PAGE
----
10. This argument may be framed by a meta-theoretical point. A curious feature of the debate over women’s autonomy is that all cite a desire to do justice to the lives of the oppressed as motivation. The same laudable aim can produce different theories, in part, because the label ‘autonomous’ plays a different role for different theorists. Proceduralists often connect autonomy to an array of other goods, such as respect for one’s choices, freedom from coercive intervention, and inclusion in politics. As proceduralists want the politically marginalized to have access to such goods, the capaciousness of their views is a virtue: hence, Friedman argues that a good account of autonomy is one on which “more people can qualify as autonomous” (2003: 23). Others focus on the role the concept of autonomy plays in social critique, and its ability to highlight social transformations needed for all to have an equal shot at an autonomous life. Here, the capaciousness of a view is a liability, as it may conceal the full range of ways the social world undermines autonomy, and so be a poor guide to social critique. I understand autonomy in the second sense: a benchmark against which to judge social practices as more or less just. While there are contexts in which concern about coercive intervention is warranted, showing an agent’s autonomy to be diminished does not necessarily license disrespect or exclusion. On this point, I agree with MacKenzie that a failure to be alert to the way the social world threatens personal autonomy can lead to complacency about the ways the world must be changed to ensure justice. While it is important to be aware of how more stringent conditions for autonomy can be used to undermine de jure rights to political autonomy, she writes, these same conditions can explain how relationships or institutions are unjust, as they “impair and restrict agents’ capacities to develop and exercise de facto personal autonomy, even if they possess de jure rights to political autonomy” (MacKenzie 2008: 524).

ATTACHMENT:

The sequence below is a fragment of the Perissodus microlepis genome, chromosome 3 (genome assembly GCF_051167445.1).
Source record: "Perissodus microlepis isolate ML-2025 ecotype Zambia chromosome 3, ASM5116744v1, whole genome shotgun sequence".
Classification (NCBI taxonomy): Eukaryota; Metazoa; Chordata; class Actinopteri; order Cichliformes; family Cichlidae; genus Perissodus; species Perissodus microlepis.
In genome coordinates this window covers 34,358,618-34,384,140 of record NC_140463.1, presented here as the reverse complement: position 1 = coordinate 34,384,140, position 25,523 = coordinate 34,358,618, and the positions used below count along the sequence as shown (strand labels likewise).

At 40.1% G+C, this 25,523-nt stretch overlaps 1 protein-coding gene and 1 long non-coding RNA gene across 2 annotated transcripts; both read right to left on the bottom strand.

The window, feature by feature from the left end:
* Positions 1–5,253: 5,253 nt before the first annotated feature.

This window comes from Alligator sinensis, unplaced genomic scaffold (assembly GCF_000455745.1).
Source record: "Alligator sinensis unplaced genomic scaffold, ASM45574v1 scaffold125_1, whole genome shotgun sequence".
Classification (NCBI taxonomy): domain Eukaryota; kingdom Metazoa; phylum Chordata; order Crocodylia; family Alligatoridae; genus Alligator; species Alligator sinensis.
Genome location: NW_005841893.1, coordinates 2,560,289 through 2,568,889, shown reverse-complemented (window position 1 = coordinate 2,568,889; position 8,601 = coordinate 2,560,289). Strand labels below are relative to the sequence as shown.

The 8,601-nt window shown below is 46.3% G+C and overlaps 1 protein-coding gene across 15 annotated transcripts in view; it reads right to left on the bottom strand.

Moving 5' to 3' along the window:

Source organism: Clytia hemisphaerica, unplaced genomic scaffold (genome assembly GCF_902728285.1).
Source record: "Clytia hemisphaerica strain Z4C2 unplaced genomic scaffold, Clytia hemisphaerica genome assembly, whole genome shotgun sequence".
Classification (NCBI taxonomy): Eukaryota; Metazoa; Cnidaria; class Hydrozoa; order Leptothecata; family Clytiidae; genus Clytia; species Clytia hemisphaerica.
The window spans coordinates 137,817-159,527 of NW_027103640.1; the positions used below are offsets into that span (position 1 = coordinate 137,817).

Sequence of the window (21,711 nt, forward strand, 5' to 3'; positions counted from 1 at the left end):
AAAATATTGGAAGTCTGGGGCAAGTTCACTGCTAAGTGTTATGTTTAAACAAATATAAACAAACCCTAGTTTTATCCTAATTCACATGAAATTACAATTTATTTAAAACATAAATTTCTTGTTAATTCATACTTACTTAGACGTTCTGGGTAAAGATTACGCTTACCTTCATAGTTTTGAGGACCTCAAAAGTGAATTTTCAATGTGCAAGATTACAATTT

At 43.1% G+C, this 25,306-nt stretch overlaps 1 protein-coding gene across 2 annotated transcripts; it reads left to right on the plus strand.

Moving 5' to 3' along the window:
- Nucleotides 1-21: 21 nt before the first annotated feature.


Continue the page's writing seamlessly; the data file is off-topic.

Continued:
11. Westlund’s content-neutral, relational view, which I discuss in §3, is an exception here. See Westlund (2009) and (2003).